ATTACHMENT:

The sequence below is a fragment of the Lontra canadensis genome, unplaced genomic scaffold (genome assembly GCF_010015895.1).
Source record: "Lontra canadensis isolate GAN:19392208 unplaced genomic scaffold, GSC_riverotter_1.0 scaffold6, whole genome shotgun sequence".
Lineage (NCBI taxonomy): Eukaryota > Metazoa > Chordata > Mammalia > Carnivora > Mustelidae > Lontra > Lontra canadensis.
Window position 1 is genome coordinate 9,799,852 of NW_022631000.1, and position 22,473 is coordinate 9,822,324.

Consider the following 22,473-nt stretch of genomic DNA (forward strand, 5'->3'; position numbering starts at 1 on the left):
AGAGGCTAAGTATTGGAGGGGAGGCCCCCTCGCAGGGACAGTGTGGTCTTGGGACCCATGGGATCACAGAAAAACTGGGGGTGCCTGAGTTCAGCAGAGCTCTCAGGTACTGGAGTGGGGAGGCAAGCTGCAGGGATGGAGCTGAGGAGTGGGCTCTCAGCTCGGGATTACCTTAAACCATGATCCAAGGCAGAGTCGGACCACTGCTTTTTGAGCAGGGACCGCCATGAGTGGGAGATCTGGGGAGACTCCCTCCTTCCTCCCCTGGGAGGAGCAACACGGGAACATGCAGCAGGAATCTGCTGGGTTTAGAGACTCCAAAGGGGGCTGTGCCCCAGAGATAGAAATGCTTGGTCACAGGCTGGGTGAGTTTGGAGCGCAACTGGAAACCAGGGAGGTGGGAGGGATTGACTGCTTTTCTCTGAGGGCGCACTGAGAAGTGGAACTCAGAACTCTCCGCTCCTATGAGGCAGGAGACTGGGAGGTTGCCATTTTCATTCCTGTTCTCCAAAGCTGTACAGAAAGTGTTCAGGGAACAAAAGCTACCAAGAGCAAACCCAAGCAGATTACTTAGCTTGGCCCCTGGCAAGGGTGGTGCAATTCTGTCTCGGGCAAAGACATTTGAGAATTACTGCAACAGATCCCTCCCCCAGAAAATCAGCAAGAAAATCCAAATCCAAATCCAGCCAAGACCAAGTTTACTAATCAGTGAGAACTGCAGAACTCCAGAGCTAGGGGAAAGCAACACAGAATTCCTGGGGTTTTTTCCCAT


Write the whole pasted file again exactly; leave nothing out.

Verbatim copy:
The sequence below is a fragment of the Lontra canadensis genome, unplaced genomic scaffold (genome assembly GCF_010015895.1).
Source record: "Lontra canadensis isolate GAN:19392208 unplaced genomic scaffold, GSC_riverotter_1.0 scaffold6, whole genome shotgun sequence".
Lineage (NCBI taxonomy): Eukaryota > Metazoa > Chordata > Mammalia > Carnivora > Mustelidae > Lontra > Lontra canadensis.
Window position 1 is genome coordinate 9,799,852 of NW_022631000.1, and position 22,473 is coordinate 9,822,324.

Consider the following 22,473-nt stretch of genomic DNA (forward strand, 5'->3'; position numbering starts at 1 on the left):
AGAGGCTAAGTATTGGAGGGGAGGCCCCCTCGCAGGGACAGTGTGGTCTTGGGACCCATGGGATCACAGAAAAACTGGGGGTGCCTGAGTTCAGCAGAGCTCTCAGGTACTGGAGTGGGGAGGCAAGCTGCAGGGATGGAGCTGAGGAGTGGGCTCTCAGCTCGGGATTACCTTAAACCATGATCCAAGGCAGAGTCGGACCACTGCTTTTTGAGCAGGGACCGCCATGAGTGGGAGATCTGGGGAGACTCCCTCCTTCCTCCCCTGGGAGGAGCAACACGGGAACATGCAGCAGGAATCTGCTGGGTTTAGAGACTCCAAAGGGGGCTGTGCCCCAGAGATAGAAATGCTTGGTCACAGGCTGGGTGAGTTTGGAGCGCAACTGGAAACCAGGGAGGTGGGAGGGATTGACTGCTTTTCTCTGAGGGCGCACTGAGAAGTGGAACTCAGAACTCTCCGCTCCTATGAGGCAGGAGACTGGGAGGTTGCCATTTTCATTCCTGTTCTCCAAAGCTGTACAGAAAGTGTTCAGGGAACAAAAGCTACCAAGAGCAAACCCAAGCAGATTACTTAGCTTGGCCCCTGGCAAGGGTGGTGCAATTCTGTCTCGGGCAAAGACATTTGAGAATTACTGCAACAGATCCCTCCCCCAGAAAATCAGCAAGAAAATCCAAATCCAAATCCAGCCAAGACCAAGTTTACTAATCAGTGAGAACTGCAGAACTCCAGAGCTAGGGGAAAGCAACACAGAATTCCTGGGGTTTTTTCCCAT